Stocks traded higher on hopes the Fed chief will confirm expectations of easier monetary policy at a central banking summit this week.US Marketsread more
A Volkswagen spokesperson called the report that CEO Herbert Diess is interested in buying a stake in Tesla "completely unfounded."Technologyread more
"My sense was we've added accommodation, and it wasn't required in my view," George tells CNBC's Steve Liesman.Investingread more
Apple plans to unveil three new iPhones in September, including two new "Pro" models and a successor to the iPhone XR, Bloomberg reported Thursday.Technologyread more
Corporate profits posted modest growth in the second quarter as companies brace for slowing global growth.Retailread more
Former Prudent Bear Fund manager David Tice is urging investors to brace for a massive downturn.Trading Nationread more
A ruling against J&J could mean more big payouts in similar cases across the country.Health and Scienceread more
Kraft has filed a contempt motion against the CFTC over a press release announcing the $16 million fine to settle claims of manipulating wheat prices.Food & Beverageread more
Michael Burry thinks GameStop still has upside as Sony's and Microsoft's upcoming consoles will likely have physical optic drives.Investingread more
Target shares closed Wednesday up more than 20%, after the retailer reported impressive profit growth and a spike in traffic that surpassed analysts' expectations.Retailread more
Bitcoin far outperformed major U.S. markets this week.
The world's largest cryptocurrency climbed as high as $6,426.83 on Friday, bringing its one-week gains to more than 12%. Bitcoin is now up 70% since the start of this year.
Earlier this week, the cryptocurrency hit the $6,000 level for the first time since mid-November. It still struggles to rebound anywhere near its all-time high of $20,000, reached in late 2017.
Meanwhile, U.S. markets recovered from their Friday lows, but the S&P 500 still suffered its worst week of the year. Both the Dow Jones Industrial Average and S&P 500 fell more than 2% this week, while the Nasdaq dropped 3%.
Brian Kelly, founder and CEO of BKCM, pointed to recent institutional interest in crypto trading from major institutions. Fidelity Investments plans to allow customers to buy and sell cryptocurrencies, Bloomberg reported earlier this week.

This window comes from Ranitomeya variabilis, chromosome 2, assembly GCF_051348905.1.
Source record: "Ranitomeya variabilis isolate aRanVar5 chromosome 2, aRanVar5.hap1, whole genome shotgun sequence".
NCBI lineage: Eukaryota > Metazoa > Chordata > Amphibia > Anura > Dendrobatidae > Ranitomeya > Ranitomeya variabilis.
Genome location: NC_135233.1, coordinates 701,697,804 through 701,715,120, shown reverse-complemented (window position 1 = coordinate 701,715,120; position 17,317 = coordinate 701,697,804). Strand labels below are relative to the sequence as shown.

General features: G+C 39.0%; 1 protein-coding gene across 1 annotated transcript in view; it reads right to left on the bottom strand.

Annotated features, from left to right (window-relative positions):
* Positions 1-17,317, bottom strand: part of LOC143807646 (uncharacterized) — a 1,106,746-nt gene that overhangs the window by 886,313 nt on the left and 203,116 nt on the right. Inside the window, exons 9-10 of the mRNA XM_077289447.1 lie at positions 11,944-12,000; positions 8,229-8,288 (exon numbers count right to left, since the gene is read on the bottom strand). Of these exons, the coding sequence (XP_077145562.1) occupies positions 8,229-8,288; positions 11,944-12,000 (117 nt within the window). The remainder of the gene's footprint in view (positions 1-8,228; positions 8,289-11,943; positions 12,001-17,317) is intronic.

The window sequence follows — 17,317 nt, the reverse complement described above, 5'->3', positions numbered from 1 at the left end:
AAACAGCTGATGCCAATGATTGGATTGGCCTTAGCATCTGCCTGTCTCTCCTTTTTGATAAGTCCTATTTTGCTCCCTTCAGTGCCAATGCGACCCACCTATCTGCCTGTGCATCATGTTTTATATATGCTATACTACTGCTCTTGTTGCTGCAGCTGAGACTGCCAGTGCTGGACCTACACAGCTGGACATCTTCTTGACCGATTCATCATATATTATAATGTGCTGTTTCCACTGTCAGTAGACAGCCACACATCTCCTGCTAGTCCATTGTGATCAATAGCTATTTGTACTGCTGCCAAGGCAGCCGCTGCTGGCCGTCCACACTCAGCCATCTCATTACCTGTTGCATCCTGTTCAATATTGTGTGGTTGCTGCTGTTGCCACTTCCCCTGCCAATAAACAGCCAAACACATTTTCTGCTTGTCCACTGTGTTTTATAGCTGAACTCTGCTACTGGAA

"While many investors have flocked to Coinbase over the last few years, we still anticipate a large amount of pent-up demand from retail investors," Kelly said. "A word of caution, timing the flows from these retail behemoths may prove to be tricky."
Kelly said many investors were burned by multiple false alarms about approval of a bitcoin exchange traded fund, or ETF. In this case, "market participants do not appear to be pricing in the impact of the two largest retail brokerage firms offering cryptocurrency trading," he said.
Still, the trading environment comes with potential landmines for retail investors. This week, hackers stole 7,000 bitcoin, worth more than $40 million, from one of the world's largest cryptocurrency exchanges, Binance.
Jeff Dorman, chief investment officer at Los Angeles-based digital asset manager Arca said, despite the bad news, bitcoin hasn't found equilibrium yet.
"This rally has sustained because the positive events surrounding crypto have outweighed the negative risks for months," Dorman said. "More importantly, the negatives are largely one-off 'black swan' type events that create tail risk but are not persistent, whereas the positives are long-term game changing events that lead to sustained growth."
Bitcoin is still a divisive topic among its believers and skeptics. Economist Nouriel Roubini, known for predicting the financial crisis, called cryptocurrencies the "mother and father of all bubbles" at the SALT 2019 conference in Las Vegas. Roubini was debating bitcoin bull and former hedge fund manager Michael Novogratz, who called it "a small miracle."